- Cease manic striving. Incessant striving to manifest your desires or to achieve can lead to burnout and a fixation on what you can’t control – the outcome. The meditation, Receiving Mode, by Andrew Martin on Insight Timer, has been a wonderful resource to me when I find myself grasping or striving for my desires. The meditation reminds me that sometimes we receive exactly what we want or what is best when we relax and let our desires come to us. He says, “When we are in receiving mode, we draw things to us. When we are grasping or reaching for something, we’re actually chasing away the very thing we’re so eager to manifest.” One example is when someone finds their soulmate after they have stopped searching desperately for “the one.” Or the woman becomes pregnant when she and her partner stop trying so hard to conceive. The other point here is to give things a beat. We don’t always have to be in striving mode. As soon as one goal is accomplished, we’re on to the next goal. Stop. Take a break. Relax.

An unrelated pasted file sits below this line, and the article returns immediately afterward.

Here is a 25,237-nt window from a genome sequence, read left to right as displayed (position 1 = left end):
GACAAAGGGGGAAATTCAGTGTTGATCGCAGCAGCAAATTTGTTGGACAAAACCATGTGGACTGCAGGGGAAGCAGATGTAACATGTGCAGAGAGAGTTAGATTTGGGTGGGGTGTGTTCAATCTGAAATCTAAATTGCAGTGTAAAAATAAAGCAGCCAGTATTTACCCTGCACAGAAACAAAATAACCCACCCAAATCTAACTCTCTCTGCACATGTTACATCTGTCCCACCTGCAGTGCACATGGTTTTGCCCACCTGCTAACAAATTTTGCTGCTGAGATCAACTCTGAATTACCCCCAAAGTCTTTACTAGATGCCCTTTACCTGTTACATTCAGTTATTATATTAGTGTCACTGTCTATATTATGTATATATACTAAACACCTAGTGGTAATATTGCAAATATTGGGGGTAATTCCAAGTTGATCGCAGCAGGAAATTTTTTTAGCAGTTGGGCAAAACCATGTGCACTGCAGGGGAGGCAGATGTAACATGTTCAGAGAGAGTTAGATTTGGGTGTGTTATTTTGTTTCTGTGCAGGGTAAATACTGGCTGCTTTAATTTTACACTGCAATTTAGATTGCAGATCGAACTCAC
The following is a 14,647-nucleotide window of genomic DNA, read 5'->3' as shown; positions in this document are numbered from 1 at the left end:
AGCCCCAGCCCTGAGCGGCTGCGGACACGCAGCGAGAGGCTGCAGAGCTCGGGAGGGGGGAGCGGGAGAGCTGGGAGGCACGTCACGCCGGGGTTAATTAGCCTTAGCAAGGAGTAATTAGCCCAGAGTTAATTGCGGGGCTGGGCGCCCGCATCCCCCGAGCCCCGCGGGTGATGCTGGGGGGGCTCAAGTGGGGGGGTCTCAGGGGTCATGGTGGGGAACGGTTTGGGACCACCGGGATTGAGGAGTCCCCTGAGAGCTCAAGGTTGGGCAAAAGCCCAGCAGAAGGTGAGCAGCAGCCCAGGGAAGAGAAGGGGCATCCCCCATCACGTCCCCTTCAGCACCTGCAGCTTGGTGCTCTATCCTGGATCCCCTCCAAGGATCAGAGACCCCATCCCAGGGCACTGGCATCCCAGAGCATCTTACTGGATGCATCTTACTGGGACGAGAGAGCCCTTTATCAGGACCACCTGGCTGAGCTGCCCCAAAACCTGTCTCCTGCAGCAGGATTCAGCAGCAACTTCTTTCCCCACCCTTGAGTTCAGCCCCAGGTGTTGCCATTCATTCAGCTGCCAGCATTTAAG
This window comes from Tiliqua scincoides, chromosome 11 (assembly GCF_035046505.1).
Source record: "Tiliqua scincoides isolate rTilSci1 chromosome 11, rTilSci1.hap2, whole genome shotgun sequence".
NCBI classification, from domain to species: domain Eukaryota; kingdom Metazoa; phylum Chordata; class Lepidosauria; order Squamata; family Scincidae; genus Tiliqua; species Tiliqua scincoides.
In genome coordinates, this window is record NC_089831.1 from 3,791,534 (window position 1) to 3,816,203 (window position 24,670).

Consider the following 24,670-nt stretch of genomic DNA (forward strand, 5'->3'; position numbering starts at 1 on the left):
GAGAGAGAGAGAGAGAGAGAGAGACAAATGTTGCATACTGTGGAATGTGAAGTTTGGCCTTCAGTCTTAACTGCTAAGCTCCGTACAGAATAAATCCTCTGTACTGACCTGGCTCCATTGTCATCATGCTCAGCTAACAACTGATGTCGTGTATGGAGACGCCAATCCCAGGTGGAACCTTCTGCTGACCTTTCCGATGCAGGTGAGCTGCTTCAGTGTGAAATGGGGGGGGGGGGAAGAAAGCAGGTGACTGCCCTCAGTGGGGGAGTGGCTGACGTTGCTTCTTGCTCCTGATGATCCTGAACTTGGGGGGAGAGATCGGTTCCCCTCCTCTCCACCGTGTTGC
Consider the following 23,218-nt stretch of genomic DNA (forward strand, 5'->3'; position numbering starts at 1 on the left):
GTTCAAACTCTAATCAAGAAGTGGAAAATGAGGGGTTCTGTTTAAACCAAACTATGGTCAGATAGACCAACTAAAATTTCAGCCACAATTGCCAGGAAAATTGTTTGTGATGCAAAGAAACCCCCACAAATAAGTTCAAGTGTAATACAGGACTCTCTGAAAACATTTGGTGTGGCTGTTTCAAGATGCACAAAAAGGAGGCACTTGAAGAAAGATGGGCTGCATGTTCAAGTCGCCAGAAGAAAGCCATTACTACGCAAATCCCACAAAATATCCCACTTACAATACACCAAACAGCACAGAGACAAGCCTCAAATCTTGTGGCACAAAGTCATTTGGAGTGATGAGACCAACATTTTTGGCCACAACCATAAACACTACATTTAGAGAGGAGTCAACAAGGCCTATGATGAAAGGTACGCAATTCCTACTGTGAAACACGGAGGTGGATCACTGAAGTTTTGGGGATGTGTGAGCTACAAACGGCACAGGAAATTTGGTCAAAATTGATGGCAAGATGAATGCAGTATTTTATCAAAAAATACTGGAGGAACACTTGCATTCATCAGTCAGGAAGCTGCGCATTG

- Practice appreciation and acceptance. We can control our minds, hearts, and our energy toward our desires. But we cannot control the outcome. We will master our desires when we learn to be grateful for what we already have. Irvine said we will experience tranquility when we “have a sense that we are lucky to be living whatever life we happen to be living – that despite our circumstances, no key ingredient to happiness is missing.” Acceptance is a state of mind. It is accepting the outcome for what it is and believing that even when we don’t receive what we want, we can still have a happy and fulfilling life.
I am cultivating these four steps as I wait patiently and confidently for the answer to my prayer. It may come as I desire, or it may not. But now I know that the outcome does not determine my happiness or well-being. I do.